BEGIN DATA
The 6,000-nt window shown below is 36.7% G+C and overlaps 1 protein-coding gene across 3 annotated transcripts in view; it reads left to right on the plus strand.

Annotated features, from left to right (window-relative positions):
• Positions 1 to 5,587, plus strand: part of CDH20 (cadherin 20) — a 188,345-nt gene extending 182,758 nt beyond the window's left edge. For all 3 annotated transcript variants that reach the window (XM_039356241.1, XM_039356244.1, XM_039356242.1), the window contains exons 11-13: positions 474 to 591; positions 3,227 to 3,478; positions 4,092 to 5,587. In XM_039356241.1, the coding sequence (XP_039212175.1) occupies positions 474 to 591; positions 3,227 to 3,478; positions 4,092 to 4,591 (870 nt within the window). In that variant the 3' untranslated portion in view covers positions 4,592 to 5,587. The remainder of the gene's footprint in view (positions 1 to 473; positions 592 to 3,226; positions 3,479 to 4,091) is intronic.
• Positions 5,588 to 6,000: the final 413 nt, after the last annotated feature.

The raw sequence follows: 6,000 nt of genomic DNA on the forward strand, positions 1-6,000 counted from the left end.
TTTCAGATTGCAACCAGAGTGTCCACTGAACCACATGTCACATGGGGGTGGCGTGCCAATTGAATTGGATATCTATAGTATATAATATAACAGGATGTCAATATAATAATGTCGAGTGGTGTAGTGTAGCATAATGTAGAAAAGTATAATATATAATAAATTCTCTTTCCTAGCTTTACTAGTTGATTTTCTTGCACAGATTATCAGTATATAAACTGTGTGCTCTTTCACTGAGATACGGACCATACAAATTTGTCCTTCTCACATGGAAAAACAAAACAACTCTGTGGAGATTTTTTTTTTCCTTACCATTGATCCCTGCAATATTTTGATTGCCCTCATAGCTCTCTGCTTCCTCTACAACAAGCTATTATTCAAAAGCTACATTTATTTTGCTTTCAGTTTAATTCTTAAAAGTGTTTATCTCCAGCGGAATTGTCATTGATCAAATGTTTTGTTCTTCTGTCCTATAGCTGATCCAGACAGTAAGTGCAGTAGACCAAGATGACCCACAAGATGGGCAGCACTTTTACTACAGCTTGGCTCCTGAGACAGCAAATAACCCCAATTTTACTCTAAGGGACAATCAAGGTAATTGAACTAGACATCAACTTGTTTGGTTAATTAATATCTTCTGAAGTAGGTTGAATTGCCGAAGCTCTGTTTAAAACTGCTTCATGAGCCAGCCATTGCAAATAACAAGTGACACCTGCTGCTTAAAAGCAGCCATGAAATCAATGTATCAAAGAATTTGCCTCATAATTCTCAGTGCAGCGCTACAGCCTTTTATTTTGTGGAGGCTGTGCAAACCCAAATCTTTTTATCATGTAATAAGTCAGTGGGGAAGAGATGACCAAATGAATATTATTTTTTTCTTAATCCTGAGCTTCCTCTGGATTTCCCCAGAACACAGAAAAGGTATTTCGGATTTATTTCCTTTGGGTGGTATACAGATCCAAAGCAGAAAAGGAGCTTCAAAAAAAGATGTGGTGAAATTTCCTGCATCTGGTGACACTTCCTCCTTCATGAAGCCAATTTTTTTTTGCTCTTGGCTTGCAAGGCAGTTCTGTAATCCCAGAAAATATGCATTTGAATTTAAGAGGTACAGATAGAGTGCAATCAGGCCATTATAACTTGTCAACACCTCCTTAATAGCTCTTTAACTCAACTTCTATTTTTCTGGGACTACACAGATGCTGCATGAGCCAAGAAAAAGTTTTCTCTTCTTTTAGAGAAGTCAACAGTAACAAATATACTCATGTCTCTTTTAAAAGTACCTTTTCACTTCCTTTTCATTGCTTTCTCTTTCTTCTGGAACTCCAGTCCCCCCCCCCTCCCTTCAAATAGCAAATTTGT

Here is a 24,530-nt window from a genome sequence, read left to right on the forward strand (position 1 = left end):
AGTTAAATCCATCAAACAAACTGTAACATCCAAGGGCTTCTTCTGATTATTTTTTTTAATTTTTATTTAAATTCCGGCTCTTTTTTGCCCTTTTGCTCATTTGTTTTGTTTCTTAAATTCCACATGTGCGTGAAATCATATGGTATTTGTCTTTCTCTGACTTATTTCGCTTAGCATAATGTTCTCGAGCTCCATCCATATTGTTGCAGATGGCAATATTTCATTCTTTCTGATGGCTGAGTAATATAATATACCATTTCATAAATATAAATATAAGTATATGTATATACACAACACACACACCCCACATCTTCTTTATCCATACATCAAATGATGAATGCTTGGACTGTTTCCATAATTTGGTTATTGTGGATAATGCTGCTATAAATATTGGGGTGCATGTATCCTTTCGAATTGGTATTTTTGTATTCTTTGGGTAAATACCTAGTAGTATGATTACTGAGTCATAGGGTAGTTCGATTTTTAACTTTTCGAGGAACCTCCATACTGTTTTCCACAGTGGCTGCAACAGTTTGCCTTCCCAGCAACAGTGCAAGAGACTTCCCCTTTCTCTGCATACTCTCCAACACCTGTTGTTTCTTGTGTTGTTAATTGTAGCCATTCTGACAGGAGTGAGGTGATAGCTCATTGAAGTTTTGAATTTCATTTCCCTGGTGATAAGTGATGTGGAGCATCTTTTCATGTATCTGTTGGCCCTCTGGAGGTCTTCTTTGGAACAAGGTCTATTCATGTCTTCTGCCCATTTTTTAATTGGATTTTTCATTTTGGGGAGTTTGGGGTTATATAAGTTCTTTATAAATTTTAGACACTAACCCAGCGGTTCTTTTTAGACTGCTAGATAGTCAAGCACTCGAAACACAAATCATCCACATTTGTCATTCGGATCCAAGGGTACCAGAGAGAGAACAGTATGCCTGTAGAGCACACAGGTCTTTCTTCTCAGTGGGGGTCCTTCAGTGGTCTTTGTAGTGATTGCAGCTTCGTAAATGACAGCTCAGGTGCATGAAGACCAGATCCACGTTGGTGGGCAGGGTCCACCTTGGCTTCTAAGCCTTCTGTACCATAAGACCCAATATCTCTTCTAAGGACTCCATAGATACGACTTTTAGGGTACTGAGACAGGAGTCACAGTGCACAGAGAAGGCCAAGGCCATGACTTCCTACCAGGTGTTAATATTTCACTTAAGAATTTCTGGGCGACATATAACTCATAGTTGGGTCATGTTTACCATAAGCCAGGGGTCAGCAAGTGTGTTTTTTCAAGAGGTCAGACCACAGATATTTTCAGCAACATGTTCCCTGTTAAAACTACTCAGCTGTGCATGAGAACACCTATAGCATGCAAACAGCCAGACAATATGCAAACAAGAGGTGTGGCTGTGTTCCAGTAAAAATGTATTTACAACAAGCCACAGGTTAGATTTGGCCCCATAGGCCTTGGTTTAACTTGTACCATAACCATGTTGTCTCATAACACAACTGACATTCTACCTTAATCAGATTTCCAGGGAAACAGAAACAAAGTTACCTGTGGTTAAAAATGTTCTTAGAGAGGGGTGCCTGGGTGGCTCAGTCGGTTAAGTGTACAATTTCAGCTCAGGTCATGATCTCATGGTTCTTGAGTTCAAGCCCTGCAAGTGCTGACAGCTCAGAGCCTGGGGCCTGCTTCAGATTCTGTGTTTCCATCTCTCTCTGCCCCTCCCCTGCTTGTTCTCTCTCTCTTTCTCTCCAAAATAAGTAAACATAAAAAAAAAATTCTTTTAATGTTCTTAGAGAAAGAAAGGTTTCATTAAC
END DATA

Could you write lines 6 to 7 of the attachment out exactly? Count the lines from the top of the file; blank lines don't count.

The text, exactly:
TTTCAGATTGCAACCAGAGTGTCCACTGAACCACATGTCACATGGGGGTGGCGTGCCAATTGAATTGGATATCTATAGTATATAATATAACAGGATGTCAATATAATAATGTCGAGTGGTGTAGTGTAGCATAATGTAGAAAAGTATAATATATAATAAATTCTCTTTCCTAGCTTTACTAGTTGATTTTCTTGCACAGATTATCAGTATATAAACTGTGTGCTCTTTCACTGAGATACGGACCATACAAATTTGTCCTTCTCACATGGAAAAACAAAACAACTCTGTGGAGATTTTTTTTTTCCTTACCATTGATCCCTGCAATATTTTGATTGCCCTCATAGCTCTCTGCTTCCTCTACAACAAGCTATTATTCAAAAGCTACATTTATTTTGCTTTCAGTTTAATTCTTAAAAGTGTTTATCTCCAGCGGAATTGTCATTGATCAAATGTTTTGTTCTTCTGTCCTATAGCTGATCCAGACAGTAAGTGCAGTAGACCAAGATGACCCACAAGATGGGCAGCACTTTTACTACAGCTTGGCTCCTGAGACAGCAAATAACCCCAATTTTACTCTAAGGGACAATCAAGGTAATTGAACTAGACATCAACTTGTTTGGTTAATTAATATCTTCTGAAGTAGGTTGAATTGCCGAAGCTCTGTTTAAAACTGCTTCATGAGCCAGCCATTGCAAATAACAAGTGACACCTGCTGCTTAAAAGCAGCCATGAAATCAATGTATCAAAGAATTTGCCTCATAATTCTCAGTGCAGCGCTACAGCCTTTTATTTTGTGGAGGCTGTGCAAACCCAAATCTTTTTATCATGTAATAAGTCAGTGGGGAAGAGATGACCAAATGAATATTATTTTTTTCTTAATCCTGAGCTTCCTCTGGATTTCCCCAGAACACAGAAAAGGTATTTCGGATTTATTTCCTTTGGGTGGTATACAGATCCAAAGCAGAAAAGGAGCTTCAAAAAAAGATGTGGTGAAATTTCCTGCATCTGGTGACACTTCCTCCTTCATGAAGCCAATTTTTTTTTGCTCTTGGCTTGCAAGGCAGTTCTGTAATCCCAGAAAATATGCATTTGAATTTAAGAGGTACAGATAGAGTGCAATCAGGCCATTATAACTTGTCAACACCTCCTTAATAGCTCTTTAACTCAACTTCTATTTTTCTGGGACTACACAGATGCTGCATGAGCCAAGAAAAAGTTTTCTCTTCTTTTAGAGAAGTCAACAGTAACAAATATACTCATGTCTCTTTTAAAAGTACCTTTTCACTTCCTTTTCATTGCTTTCTCTTTCTTCTGGAACTCCAGTCCCCCCCCCCTCCCTTCAAATAGCAAATTTGT

Here is a 24,530-nt window from a genome sequence, read left to right on the forward strand (position 1 = left end):